“Even if guys do it, it’s wrong”, former Czechoslovakian and American tennis player Martina Navratilova explained what Serena Williams got wrong in the US Open final.
The whole Serena Williams vs Umpire Carlos Ramos controversy has split the world right down the middle, with people taking sides. It all started when umpire Ramos caught Serena’s coach Patrick Mouratoglou giving her instructions from his seat which led to a heated argument between the two. The debate around sexism and racism in the game has overshadowed what Naomi Osaka achieved in the US Open final.
However, Martina’s opinion on the whole episode has been the most constructive yet. Calling umpire Ramos a ”thief” did not go down well with the 61-year-old as she wrote in New York Times,
“We cannot measure ourselves by what we think we should also be able to get away with. In fact, this is the sort of behavior that no one should be engaging in on the court.”
However, the 18-time Grand Slam singles champion backed Serena where she needed to.
“Serena Williams has part of it right. There is a huge double standard for women when it comes to how bad behavior is punished — and not just in tennis”
According to Serena, she did not take any coaching during the match. Patrick Mouratoglou’s actions led to a violation. Even if we say that she did not take any signals from her coach, it was her reaction to the umpire and smashing her racquet in anger which led to a code violation.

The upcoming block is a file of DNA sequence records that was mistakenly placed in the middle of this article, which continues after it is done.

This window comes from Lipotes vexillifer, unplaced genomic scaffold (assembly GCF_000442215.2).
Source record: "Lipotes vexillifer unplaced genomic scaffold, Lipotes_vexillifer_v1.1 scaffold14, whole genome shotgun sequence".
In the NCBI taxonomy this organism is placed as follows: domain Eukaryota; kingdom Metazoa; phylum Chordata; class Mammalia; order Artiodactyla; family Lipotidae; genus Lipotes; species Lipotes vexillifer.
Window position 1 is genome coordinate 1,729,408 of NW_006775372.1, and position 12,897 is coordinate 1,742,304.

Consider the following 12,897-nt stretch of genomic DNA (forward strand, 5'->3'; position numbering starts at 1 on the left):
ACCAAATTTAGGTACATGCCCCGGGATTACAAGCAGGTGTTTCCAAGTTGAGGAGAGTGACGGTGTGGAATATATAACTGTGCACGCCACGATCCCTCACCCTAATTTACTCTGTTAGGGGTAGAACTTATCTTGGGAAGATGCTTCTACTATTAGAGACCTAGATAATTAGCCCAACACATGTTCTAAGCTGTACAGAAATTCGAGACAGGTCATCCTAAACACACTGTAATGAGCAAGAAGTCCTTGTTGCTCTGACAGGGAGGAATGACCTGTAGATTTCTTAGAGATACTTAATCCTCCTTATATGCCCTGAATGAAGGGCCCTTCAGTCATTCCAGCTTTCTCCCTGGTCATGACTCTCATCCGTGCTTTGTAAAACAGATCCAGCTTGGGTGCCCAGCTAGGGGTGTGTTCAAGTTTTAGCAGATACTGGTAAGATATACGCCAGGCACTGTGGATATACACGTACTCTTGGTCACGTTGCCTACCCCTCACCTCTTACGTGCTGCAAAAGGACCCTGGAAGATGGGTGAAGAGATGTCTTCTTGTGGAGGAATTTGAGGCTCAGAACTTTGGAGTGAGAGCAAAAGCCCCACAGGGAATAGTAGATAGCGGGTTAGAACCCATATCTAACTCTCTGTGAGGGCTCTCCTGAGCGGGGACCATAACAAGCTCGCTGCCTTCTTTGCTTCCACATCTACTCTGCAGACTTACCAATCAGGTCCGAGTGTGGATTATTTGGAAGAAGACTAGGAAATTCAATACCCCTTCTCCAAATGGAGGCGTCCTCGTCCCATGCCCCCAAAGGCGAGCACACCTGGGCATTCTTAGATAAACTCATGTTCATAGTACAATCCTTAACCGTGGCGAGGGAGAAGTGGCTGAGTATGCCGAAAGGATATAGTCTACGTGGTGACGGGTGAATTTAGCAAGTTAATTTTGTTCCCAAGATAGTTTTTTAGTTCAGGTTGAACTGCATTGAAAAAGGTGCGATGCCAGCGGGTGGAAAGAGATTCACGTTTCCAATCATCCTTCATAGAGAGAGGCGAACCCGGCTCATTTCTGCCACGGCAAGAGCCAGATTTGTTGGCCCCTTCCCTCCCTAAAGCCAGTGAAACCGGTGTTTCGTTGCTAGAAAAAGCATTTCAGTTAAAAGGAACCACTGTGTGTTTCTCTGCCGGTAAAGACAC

“But in her protests… she also got part of it wrong. I don’t believe it’s a good idea to apply a standard of, “If men can get away with it, women should be able to, too. Rather, I think the question we have to ask ourselves is this: What is the right way to behave to honor our sport and to respect our opponents?”
Umpire Carlos Ramos has been branded as the villain of the whole episode by many, despite International Tennis Federation (ITF) defending him.
“Ramos, effectively, had no choice but to dock her a point. It was here that Ms. Williams really started to lose the plot. She and Mr. Ramos were, in effect, talking past each other. She was insisting that she doesn’t cheat -— completely believable, but besides the point —- while he was making a call over which he, at that point, had little discretion.”
Martina also gave a lesson for all Tennis players taking their anger out on the racquet in the middle of the court,
“There have been many times when I was playing that I wanted to break my racket into a thousand pieces. Then I thought about the kids watching. And I grudgingly held on to that racket.”
Comparing two wrongs is never the way to go while making a point and that’s what Martina tried to explain,
“It’s difficult to know, and debatable, whether Ms. Williams could have gotten away with calling the umpire a thief if she were a male player. But to focus on that, I think, is missing the point. If, in fact, the guys are treated with a different measuring stick for the same transgressions, this needs to be thoroughly examined and must be fixed.”